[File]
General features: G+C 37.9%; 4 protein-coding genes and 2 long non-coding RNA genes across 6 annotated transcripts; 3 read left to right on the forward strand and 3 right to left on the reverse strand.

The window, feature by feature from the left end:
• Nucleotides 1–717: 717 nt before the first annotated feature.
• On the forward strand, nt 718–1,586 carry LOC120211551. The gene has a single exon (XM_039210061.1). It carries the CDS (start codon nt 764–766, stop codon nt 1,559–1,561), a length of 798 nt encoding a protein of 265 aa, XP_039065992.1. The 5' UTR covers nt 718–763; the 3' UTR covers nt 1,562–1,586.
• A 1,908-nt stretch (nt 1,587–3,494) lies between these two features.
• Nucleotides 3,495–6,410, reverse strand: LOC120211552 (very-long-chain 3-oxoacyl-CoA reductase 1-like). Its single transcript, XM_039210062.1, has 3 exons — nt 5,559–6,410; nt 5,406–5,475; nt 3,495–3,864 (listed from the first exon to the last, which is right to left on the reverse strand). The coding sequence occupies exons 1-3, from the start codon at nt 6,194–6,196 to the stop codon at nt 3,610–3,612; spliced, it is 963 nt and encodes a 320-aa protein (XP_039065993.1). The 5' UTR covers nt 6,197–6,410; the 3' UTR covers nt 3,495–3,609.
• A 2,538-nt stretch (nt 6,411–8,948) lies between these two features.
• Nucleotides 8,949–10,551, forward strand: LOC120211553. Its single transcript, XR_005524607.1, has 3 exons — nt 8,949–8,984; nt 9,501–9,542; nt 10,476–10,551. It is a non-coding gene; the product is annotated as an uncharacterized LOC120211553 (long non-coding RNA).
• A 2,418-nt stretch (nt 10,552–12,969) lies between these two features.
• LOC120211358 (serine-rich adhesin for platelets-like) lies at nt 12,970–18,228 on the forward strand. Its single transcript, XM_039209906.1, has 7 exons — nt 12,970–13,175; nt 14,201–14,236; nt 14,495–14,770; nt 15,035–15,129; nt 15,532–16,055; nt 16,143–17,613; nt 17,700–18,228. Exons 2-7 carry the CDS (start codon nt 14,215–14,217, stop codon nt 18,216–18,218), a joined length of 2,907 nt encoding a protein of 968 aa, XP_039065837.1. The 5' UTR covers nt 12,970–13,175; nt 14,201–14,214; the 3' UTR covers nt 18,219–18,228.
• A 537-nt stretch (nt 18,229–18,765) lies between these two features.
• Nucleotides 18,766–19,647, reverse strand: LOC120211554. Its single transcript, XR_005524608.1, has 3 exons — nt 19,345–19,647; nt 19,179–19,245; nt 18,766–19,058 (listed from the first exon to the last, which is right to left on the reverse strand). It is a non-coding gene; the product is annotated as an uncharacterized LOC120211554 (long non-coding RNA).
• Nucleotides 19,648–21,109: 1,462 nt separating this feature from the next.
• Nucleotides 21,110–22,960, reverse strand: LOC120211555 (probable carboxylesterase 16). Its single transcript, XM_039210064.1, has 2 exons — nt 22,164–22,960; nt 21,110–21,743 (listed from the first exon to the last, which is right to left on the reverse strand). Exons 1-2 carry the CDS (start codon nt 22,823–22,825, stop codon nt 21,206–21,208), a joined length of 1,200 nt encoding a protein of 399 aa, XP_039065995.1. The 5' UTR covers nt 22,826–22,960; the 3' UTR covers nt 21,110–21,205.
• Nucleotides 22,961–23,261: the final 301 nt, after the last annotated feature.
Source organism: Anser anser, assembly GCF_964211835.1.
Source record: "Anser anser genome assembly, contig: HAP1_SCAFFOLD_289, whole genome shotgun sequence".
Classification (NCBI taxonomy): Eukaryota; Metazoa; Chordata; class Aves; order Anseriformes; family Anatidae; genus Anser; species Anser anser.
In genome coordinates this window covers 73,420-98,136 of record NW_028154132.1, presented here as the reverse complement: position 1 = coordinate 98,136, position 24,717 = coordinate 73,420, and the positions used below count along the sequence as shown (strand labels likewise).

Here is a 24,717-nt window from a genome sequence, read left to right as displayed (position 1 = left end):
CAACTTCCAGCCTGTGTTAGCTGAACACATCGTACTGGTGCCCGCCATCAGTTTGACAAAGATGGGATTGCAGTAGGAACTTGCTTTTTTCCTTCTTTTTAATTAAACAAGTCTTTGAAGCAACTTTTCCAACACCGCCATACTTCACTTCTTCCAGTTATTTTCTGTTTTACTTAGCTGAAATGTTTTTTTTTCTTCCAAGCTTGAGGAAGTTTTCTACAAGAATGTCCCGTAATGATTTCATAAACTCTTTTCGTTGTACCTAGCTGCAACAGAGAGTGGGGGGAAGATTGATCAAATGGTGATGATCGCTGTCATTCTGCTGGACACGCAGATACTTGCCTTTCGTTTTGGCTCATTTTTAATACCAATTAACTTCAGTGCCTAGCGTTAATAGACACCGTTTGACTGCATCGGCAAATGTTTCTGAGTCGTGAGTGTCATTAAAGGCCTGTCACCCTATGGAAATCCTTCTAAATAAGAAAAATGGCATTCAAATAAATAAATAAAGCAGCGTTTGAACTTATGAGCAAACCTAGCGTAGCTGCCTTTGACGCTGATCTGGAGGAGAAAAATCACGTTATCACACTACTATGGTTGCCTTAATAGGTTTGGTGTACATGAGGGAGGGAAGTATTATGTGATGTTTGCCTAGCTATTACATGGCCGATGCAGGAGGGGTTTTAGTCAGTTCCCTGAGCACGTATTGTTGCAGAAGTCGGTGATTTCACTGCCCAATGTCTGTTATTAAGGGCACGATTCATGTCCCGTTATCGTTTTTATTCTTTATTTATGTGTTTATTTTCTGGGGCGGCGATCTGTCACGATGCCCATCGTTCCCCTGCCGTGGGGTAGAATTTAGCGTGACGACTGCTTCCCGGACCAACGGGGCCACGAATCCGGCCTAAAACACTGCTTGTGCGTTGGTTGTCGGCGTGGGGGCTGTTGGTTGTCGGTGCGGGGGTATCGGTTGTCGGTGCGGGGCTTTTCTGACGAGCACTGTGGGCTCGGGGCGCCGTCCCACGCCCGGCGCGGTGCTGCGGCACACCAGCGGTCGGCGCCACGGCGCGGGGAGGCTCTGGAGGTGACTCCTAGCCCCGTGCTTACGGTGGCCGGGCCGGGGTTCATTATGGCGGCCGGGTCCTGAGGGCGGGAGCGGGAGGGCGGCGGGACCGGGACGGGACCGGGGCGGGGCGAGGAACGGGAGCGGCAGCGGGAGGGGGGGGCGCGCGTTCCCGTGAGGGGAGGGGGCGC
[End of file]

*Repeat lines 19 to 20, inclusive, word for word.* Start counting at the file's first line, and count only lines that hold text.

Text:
In genome coordinates this window covers 73,420-98,136 of record NW_028154132.1, presented here as the reverse complement: position 1 = coordinate 98,136, position 24,717 = coordinate 73,420, and the positions used below count along the sequence as shown (strand labels likewise).

Here is a 24,717-nt window from a genome sequence, read left to right as displayed (position 1 = left end):